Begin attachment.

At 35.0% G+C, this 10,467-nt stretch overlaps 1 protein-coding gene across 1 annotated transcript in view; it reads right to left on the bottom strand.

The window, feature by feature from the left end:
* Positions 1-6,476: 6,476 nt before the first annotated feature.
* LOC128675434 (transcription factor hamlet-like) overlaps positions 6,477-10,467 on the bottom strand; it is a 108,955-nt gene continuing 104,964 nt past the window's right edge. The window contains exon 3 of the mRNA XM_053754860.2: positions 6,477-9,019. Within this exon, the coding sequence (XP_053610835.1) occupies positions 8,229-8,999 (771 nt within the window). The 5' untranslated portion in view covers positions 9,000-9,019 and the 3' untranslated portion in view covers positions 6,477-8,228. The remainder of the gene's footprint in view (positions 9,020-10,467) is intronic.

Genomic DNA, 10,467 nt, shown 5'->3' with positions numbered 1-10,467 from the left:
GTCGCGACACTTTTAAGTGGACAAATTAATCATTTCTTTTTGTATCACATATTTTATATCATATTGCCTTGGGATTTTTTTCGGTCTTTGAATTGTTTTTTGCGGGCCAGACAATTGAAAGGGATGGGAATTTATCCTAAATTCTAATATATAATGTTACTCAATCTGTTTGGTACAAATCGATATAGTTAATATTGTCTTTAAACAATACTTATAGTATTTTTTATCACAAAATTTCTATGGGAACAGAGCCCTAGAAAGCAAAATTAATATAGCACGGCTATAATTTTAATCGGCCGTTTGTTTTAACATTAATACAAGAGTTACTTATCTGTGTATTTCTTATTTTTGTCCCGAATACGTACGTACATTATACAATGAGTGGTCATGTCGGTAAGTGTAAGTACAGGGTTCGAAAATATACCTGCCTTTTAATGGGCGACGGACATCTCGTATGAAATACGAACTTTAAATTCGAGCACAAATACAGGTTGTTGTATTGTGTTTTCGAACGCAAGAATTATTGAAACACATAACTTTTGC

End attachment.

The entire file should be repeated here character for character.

At 35.0% G+C, this 10,467-nt stretch overlaps 1 protein-coding gene across 1 annotated transcript in view; it reads right to left on the bottom strand.

The window, feature by feature from the left end:
* Positions 1-6,476: 6,476 nt before the first annotated feature.
* LOC128675434 (transcription factor hamlet-like) overlaps positions 6,477-10,467 on the bottom strand; it is a 108,955-nt gene continuing 104,964 nt past the window's right edge. The window contains exon 3 of the mRNA XM_053754860.2: positions 6,477-9,019. Within this exon, the coding sequence (XP_053610835.1) occupies positions 8,229-8,999 (771 nt within the window). The 5' untranslated portion in view covers positions 9,000-9,019 and the 3' untranslated portion in view covers positions 6,477-8,228. The remainder of the gene's footprint in view (positions 9,020-10,467) is intronic.

Genomic DNA, 10,467 nt, shown 5'->3' with positions numbered 1-10,467 from the left:
GTCGCGACACTTTTAAGTGGACAAATTAATCATTTCTTTTTGTATCACATATTTTATATCATATTGCCTTGGGATTTTTTTCGGTCTTTGAATTGTTTTTTGCGGGCCAGACAATTGAAAGGGATGGGAATTTATCCTAAATTCTAATATATAATGTTACTCAATCTGTTTGGTACAAATCGATATAGTTAATATTGTCTTTAAACAATACTTATAGTATTTTTTATCACAAAATTTCTATGGGAACAGAGCCCTAGAAAGCAAAATTAATATAGCACGGCTATAATTTTAATCGGCCGTTTGTTTTAACATTAATACAAGAGTTACTTATCTGTGTATTTCTTATTTTTGTCCCGAATACGTACGTACATTATACAATGAGTGGTCATGTCGGTAAGTGTAAGTACAGGGTTCGAAAATATACCTGCCTTTTAATGGGCGACGGACATCTCGTATGAAATACGAACTTTAAATTCGAGCACAAATACAGGTTGTTGTATTGTGTTTTCGAACGCAAGAATTATTGAAACACATAACTTTTGC